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March's Math Newsletter 2019

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It All Adds Up

A Parent Newsletter About Mathematics at Lyseth School

from Cindy Nilsen, Lyseth's Instructional Coach of Mathematics Contact: nilsec@portlandschools.org



Hello again.
For March's newsletter, the topic is Spatial Reasoning.


For any who need more information about what this means, I found this definition here:  Spatial Reasoning is a category of reasoning
 skills that refers to the capacity to think about objects in three dimensions and to draw conclusions about those objects from limited information. 

This is also a good explanation I found here:
Spatial reasoning (spatial visualization or visual-spatial ability) is a subgroup of reasoning skills 
that allow us to visualize spatial images in our heads and mentally manipulate them. This ability helps us to think about objects in three dimensions and to make inferences about those objects from the limited information available to us.

What you can derive from these definitions is that Spatial reasoning does not refer to any one skill or ability. Spatial reasoning is utilized when thinking about how objects look when rotated, how objects look from different perspectives, how objects fit together, or how objects look from inside the shape. 

When you see children playing with blocks, making popsicle stick structures, playing Jenga, or engaging with various puzzles, they are using spatial reasoning. Have you ever tried to visualize how a piece of furniture will look in a particular spot in a room? You are using spatial reasoning. 

Here is an example of problem solving that utilizes spatial reasoning:


How many of these individual nets can be folded to form a cube?
Make a prediction by imagining the resulting folded shapes.
Cut out the shapes to determine the answer.

                 Nets

Research has shown that spatial reasoning can be developed and strengthened. Just as with all other mathematical abilities, we are not born with a fixed amount of potential. There is also ample evidence of the close connection between spatial thinking and achievement in many areas of mathematics!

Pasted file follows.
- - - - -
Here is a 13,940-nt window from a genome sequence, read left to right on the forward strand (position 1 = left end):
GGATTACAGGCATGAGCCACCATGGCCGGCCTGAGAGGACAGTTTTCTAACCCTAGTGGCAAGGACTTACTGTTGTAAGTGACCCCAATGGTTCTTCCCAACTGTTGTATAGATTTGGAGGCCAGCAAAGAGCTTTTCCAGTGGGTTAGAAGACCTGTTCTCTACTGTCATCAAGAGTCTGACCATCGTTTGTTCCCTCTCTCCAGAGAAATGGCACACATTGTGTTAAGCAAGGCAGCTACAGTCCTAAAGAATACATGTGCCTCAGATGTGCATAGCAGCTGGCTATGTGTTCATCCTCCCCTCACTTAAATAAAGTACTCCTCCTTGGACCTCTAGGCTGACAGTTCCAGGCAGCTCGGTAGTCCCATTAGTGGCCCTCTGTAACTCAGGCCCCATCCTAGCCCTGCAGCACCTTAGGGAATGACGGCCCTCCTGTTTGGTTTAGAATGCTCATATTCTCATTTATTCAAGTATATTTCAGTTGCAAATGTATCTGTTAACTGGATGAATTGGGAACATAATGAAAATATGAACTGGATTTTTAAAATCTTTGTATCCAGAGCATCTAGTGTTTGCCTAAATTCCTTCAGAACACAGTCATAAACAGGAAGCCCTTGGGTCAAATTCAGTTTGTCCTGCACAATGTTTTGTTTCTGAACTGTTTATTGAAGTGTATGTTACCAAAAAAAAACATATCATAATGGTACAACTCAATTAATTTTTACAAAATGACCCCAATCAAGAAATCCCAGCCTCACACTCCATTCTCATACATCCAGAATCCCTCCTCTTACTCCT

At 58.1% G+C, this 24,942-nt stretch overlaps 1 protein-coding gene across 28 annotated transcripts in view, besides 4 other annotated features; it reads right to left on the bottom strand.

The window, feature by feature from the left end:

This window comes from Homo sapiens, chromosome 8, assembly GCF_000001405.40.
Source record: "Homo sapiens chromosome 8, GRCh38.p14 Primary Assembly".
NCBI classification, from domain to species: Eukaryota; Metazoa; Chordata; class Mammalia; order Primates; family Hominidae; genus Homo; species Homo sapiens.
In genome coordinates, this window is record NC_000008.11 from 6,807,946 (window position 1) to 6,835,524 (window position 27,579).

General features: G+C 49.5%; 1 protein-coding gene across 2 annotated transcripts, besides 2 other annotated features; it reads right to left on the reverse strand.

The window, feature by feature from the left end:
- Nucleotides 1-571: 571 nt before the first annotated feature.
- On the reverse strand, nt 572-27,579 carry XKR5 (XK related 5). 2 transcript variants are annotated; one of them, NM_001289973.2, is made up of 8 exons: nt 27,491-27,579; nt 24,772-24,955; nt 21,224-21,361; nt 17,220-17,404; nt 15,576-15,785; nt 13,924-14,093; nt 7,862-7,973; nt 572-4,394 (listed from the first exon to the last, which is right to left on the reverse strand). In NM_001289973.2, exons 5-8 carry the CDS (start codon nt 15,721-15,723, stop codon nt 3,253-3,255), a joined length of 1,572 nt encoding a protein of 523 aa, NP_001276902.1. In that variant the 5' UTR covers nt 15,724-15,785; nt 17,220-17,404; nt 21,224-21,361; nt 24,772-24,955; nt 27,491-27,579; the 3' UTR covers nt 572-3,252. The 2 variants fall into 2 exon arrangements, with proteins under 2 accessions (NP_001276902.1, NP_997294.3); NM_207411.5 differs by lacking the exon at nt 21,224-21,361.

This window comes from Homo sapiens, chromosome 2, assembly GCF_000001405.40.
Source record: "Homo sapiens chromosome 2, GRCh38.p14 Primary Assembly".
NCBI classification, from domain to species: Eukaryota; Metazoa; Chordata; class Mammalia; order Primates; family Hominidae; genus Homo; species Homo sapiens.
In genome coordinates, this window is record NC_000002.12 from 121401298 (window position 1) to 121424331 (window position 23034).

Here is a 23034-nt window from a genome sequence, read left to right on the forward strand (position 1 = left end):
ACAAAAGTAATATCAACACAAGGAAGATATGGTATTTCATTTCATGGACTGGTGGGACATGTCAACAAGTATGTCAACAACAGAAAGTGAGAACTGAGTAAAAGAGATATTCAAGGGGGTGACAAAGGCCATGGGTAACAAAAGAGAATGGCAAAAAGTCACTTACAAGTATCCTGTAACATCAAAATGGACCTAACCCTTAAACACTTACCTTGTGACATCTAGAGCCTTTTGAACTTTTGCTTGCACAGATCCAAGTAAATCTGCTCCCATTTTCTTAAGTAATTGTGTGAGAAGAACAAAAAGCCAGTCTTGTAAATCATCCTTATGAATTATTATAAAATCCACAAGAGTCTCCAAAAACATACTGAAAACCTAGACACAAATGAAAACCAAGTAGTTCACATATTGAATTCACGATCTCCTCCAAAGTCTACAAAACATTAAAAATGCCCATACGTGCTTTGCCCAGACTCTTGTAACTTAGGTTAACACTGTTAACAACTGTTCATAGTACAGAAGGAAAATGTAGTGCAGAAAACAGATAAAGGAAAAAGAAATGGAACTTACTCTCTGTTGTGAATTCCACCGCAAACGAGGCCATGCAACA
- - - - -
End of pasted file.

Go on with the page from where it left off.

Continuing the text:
There are many ways in which we can support elementary learners as they expand and hone their skills with using spatial reasoning. One proven approach is spatial talk. Incorporate the names of two- and three-dimensional shapes into conversations. Use a variety of words that describe the sizes of objects; compare and contrast shapes and sizes of shapes and objects. Use a variety of words that describe other attributes of two- and three-dimensional shapes and objects (flat, curvy, corner, straight). use positional words frequently such as above, below, behind, in front, between, forward, into, near and far.

Always try to accompany the use of these important words with the use physical actions or examples. Ask children to show you what the words mean with physical examples and/or explanations.

Another proven pathway to the development of spatial reasoning abilities is the use of games and engaging activities. Puzzles, blocks, drawing, origami, Legos, making maps, and many electronic games (such as Tetris or the app called Pictorial) can all be utilized to support the strengthening of these skills. 

Most importantly, have fun!


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Here are some great Resources:

https://www.123test.com/spatial-reasoning-test/

https://www.parentingforbrain.com/visual-spatial-reasoning-skills-stem/ 

https://dreme.stanford.edu/news/spatial-reasoning-why-math-talk-about-more-numbers

https://www.parentingscience.com/spatial-intelligence.html

https://www.parentingscience.com/spatial-skills.html